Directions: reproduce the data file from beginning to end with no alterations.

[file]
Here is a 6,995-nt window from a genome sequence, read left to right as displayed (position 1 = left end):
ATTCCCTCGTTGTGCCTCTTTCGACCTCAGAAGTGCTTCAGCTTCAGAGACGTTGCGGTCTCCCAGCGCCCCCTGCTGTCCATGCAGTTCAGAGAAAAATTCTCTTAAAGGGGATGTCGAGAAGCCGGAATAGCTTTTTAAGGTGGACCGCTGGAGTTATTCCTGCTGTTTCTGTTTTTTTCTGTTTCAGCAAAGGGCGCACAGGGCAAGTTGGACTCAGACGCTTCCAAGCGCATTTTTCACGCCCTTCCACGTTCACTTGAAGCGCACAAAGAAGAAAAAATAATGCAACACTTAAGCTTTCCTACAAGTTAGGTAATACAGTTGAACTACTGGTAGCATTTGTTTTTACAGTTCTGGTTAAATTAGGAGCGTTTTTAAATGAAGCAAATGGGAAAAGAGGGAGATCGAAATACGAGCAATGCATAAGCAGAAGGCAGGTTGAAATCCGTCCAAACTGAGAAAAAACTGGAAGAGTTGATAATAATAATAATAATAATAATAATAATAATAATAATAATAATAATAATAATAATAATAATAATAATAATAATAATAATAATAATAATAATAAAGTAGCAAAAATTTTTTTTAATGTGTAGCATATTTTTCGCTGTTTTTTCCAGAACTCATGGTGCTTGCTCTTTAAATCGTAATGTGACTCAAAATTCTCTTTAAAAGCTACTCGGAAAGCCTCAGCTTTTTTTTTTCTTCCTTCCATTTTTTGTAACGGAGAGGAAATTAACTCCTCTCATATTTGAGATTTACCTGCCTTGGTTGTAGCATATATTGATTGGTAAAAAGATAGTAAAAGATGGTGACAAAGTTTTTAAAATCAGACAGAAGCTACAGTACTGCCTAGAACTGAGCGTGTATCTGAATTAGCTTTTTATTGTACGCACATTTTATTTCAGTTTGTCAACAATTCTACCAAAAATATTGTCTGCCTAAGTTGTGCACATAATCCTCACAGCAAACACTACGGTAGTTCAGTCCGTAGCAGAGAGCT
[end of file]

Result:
Here is a 6,995-nt window from a genome sequence, read left to right as displayed (position 1 = left end):
ATTCCCTCGTTGTGCCTCTTTCGACCTCAGAAGTGCTTCAGCTTCAGAGACGTTGCGGTCTCCCAGCGCCCCCTGCTGTCCATGCAGTTCAGAGAAAAATTCTCTTAAAGGGGATGTCGAGAAGCCGGAATAGCTTTTTAAGGTGGACCGCTGGAGTTATTCCTGCTGTTTCTGTTTTTTTCTGTTTCAGCAAAGGGCGCACAGGGCAAGTTGGACTCAGACGCTTCCAAGCGCATTTTTCACGCCCTTCCACGTTCACTTGAAGCGCACAAAGAAGAAAAAATAATGCAACACTTAAGCTTTCCTACAAGTTAGGTAATACAGTTGAACTACTGGTAGCATTTGTTTTTACAGTTCTGGTTAAATTAGGAGCGTTTTTAAATGAAGCAAATGGGAAAAGAGGGAGATCGAAATACGAGCAATGCATAAGCAGAAGGCAGGTTGAAATCCGTCCAAACTGAGAAAAAACTGGAAGAGTTGATAATAATAATAATAATAATAATAATAATAATAATAATAATAATAATAATAATAATAATAATAATAATAATAATAATAATAATAATAATAATAAAGTAGCAAAAATTTTTTTTAATGTGTAGCATATTTTTCGCTGTTTTTTCCAGAACTCATGGTGCTTGCTCTTTAAATCGTAATGTGACTCAAAATTCTCTTTAAAAGCTACTCGGAAAGCCTCAGCTTTTTTTTTTCTTCCTTCCATTTTTTGTAACGGAGAGGAAATTAACTCCTCTCATATTTGAGATTTACCTGCCTTGGTTGTAGCATATATTGATTGGTAAAAAGATAGTAAAAGATGGTGACAAAGTTTTTAAAATCAGACAGAAGCTACAGTACTGCCTAGAACTGAGCGTGTATCTGAATTAGCTTTTTATTGTACGCACATTTTATTTCAGTTTGTCAACAATTCTACCAAAAATATTGTCTGCCTAAGTTGTGCACATAATCCTCACAGCAAACACTACGGTAGTTCAGTCCGTAGCAGAGAGCT